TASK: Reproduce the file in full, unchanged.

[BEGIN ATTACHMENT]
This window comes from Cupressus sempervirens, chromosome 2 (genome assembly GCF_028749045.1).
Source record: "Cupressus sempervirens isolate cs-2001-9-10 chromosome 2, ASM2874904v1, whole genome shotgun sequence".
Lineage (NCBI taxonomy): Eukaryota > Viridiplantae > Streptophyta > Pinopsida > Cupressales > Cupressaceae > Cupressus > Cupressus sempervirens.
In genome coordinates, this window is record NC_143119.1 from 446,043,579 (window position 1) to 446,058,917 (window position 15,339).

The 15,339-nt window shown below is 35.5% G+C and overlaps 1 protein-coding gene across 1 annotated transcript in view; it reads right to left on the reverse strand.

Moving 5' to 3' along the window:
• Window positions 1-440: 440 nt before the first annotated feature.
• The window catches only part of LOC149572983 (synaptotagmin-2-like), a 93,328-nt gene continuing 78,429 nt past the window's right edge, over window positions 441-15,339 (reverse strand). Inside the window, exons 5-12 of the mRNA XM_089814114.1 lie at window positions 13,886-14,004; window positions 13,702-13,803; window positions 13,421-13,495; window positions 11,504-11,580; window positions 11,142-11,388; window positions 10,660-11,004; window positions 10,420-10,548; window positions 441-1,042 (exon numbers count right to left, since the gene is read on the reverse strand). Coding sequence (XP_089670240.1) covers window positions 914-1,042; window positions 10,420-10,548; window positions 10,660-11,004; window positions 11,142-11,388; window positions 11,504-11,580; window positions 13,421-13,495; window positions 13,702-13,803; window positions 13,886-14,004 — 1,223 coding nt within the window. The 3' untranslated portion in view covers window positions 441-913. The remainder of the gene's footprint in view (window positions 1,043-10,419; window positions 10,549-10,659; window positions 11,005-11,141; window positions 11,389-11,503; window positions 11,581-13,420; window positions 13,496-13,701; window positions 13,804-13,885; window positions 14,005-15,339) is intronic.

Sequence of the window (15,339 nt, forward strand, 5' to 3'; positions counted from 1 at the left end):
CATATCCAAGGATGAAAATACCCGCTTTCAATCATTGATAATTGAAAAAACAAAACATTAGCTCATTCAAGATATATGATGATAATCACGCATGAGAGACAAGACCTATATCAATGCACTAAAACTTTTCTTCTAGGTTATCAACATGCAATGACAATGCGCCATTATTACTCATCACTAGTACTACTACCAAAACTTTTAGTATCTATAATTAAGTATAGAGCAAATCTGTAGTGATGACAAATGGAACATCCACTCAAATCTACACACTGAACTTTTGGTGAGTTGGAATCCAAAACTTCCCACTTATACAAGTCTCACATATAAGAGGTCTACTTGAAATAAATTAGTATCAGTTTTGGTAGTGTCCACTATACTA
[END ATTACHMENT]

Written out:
This window comes from Cupressus sempervirens, chromosome 2 (genome assembly GCF_028749045.1).
Source record: "Cupressus sempervirens isolate cs-2001-9-10 chromosome 2, ASM2874904v1, whole genome shotgun sequence".
Lineage (NCBI taxonomy): Eukaryota > Viridiplantae > Streptophyta > Pinopsida > Cupressales > Cupressaceae > Cupressus > Cupressus sempervirens.
In genome coordinates, this window is record NC_143119.1 from 446,043,579 (window position 1) to 446,058,917 (window position 15,339).

The 15,339-nt window shown below is 35.5% G+C and overlaps 1 protein-coding gene across 1 annotated transcript in view; it reads right to left on the reverse strand.

Moving 5' to 3' along the window:
• Window positions 1-440: 440 nt before the first annotated feature.
• The window catches only part of LOC149572983 (synaptotagmin-2-like), a 93,328-nt gene continuing 78,429 nt past the window's right edge, over window positions 441-15,339 (reverse strand). Inside the window, exons 5-12 of the mRNA XM_089814114.1 lie at window positions 13,886-14,004; window positions 13,702-13,803; window positions 13,421-13,495; window positions 11,504-11,580; window positions 11,142-11,388; window positions 10,660-11,004; window positions 10,420-10,548; window positions 441-1,042 (exon numbers count right to left, since the gene is read on the reverse strand). Coding sequence (XP_089670240.1) covers window positions 914-1,042; window positions 10,420-10,548; window positions 10,660-11,004; window positions 11,142-11,388; window positions 11,504-11,580; window positions 13,421-13,495; window positions 13,702-13,803; window positions 13,886-14,004 — 1,223 coding nt within the window. The 3' untranslated portion in view covers window positions 441-913. The remainder of the gene's footprint in view (window positions 1,043-10,419; window positions 10,549-10,659; window positions 11,005-11,141; window positions 11,389-11,503; window positions 11,581-13,420; window positions 13,496-13,701; window positions 13,804-13,885; window positions 14,005-15,339) is intronic.

Sequence of the window (15,339 nt, forward strand, 5' to 3'; positions counted from 1 at the left end):
CATATCCAAGGATGAAAATACCCGCTTTCAATCATTGATAATTGAAAAAACAAAACATTAGCTCATTCAAGATATATGATGATAATCACGCATGAGAGACAAGACCTATATCAATGCACTAAAACTTTTCTTCTAGGTTATCAACATGCAATGACAATGCGCCATTATTACTCATCACTAGTACTACTACCAAAACTTTTAGTATCTATAATTAAGTATAGAGCAAATCTGTAGTGATGACAAATGGAACATCCACTCAAATCTACACACTGAACTTTTGGTGAGTTGGAATCCAAAACTTCCCACTTATACAAGTCTCACATATAAGAGGTCTACTTGAAATAAATTAGTATCAGTTTTGGTAGTGTCCACTATACTA